"The sweltering summer of the Negro's legitimate discontent will not pass until there is an invigorating autumn of freedom and equality."
-Martin Luther King Jr.
During the summer of 1964, thousands of civil rights activists, many of them white college students from the North, descended on Mississippi and other Southern states to try to end disenfranchisement. Organizers chose to focus their efforts on Mississippi because of the record: in 1962 only 6.7 percent of African Americans in the state were registered to vote (lowest in the country). The movement was a partnership between CORE, NAACP and SNCC. On June 15, 1964, the first three hundred arrived. The next day, two of the white students, Michael Schwerner and Andrew Goodman, both from New York, and a local Afro-American, James Chaney, disappeared. Their badly beaten bodies were found almost 6 weeks later. Their murders were just one example of the threats and harassment the Freedom Summer activists faced throughout the campaign, not only from white supremacist groups, but from local residents and police. Frequent targets included volunteers' homes and freedom schools, which were created in an effort to provide an alternative and free education for blacks.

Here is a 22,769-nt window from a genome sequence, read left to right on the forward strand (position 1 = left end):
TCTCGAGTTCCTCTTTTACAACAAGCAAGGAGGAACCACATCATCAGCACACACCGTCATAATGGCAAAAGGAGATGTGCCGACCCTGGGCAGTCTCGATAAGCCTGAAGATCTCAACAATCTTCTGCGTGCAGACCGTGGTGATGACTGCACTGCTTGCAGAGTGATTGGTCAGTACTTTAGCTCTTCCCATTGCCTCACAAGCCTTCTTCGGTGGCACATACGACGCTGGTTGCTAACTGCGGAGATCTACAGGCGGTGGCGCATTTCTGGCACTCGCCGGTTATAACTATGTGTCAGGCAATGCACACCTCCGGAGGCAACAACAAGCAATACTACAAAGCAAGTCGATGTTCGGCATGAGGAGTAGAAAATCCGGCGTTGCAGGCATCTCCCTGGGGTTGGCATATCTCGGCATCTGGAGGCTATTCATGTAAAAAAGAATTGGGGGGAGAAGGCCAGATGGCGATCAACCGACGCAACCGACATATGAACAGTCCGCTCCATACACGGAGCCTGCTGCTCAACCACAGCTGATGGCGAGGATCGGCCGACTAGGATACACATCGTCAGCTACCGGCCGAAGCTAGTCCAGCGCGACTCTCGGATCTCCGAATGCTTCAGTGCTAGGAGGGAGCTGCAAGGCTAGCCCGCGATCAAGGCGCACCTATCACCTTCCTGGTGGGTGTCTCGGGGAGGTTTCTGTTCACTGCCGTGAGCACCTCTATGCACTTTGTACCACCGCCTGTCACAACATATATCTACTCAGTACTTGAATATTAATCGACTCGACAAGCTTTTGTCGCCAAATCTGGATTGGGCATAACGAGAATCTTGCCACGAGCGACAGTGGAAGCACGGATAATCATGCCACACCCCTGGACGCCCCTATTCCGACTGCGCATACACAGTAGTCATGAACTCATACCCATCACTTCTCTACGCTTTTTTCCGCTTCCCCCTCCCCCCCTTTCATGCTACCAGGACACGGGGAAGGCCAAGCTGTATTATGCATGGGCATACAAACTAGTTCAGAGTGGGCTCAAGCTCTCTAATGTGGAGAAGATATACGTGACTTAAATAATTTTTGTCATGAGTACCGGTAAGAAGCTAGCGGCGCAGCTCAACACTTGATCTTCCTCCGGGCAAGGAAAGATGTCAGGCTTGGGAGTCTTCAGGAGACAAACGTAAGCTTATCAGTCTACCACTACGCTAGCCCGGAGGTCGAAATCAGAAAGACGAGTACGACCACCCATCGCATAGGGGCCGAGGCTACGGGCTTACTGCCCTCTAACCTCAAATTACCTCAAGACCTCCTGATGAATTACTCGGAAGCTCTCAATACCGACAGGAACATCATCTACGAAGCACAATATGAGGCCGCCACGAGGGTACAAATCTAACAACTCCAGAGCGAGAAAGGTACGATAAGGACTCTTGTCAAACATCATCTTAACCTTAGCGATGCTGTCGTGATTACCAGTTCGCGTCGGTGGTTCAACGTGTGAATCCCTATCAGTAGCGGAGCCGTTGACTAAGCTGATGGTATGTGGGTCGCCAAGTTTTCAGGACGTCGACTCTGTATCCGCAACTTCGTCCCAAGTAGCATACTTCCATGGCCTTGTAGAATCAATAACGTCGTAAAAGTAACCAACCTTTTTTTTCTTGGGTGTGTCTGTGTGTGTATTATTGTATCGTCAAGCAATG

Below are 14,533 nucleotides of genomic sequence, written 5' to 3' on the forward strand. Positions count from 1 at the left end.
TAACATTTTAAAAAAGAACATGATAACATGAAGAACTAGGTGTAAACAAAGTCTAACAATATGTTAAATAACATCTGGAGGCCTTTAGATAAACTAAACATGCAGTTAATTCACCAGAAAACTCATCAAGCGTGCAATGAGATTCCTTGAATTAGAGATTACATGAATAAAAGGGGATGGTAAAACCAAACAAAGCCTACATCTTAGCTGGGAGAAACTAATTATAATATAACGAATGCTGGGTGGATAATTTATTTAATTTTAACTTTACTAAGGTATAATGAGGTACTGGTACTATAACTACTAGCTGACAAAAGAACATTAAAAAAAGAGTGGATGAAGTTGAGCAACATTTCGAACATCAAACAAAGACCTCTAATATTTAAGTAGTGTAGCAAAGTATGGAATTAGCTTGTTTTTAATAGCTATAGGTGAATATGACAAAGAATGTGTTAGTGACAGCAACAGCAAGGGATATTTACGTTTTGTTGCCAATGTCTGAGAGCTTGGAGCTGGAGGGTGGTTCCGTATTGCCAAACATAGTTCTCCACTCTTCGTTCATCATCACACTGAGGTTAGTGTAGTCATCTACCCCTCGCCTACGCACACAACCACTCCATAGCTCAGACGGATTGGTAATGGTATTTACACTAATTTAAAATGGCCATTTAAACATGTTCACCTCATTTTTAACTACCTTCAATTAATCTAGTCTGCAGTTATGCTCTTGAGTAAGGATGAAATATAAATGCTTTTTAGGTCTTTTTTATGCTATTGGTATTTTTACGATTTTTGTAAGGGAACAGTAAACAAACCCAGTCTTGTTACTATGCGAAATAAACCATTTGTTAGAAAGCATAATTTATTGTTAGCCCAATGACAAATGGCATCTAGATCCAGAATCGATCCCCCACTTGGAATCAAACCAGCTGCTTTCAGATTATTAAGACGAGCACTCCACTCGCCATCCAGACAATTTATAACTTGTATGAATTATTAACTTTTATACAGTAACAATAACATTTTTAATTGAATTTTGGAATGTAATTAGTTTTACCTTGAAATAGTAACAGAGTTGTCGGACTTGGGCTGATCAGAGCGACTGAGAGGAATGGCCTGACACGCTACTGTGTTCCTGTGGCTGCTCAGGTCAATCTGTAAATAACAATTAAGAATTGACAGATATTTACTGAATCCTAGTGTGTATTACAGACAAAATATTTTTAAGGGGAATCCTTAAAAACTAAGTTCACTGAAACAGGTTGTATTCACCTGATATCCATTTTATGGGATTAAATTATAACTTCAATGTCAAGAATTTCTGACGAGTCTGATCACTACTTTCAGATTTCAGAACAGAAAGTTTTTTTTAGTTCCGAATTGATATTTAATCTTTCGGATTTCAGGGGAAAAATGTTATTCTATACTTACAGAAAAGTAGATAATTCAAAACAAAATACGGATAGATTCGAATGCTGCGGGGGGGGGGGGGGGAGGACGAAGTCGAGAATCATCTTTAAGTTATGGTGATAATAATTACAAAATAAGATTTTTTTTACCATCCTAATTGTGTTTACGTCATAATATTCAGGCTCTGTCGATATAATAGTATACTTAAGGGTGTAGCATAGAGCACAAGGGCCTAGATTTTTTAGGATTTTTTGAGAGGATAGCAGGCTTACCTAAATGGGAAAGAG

Below is the link to an NPR special that includes interviews with students who fought for the rights of blacks during Freedom
Here is the full length PBS documentary about Freedom Summer that is mentioned in the interviews.
You can also check out this Brian James song about the campaign that came out in 2012:
To check out how Freedom Summer was commemorated 50 years later in 2014, check out this link: http://freedom50.org/.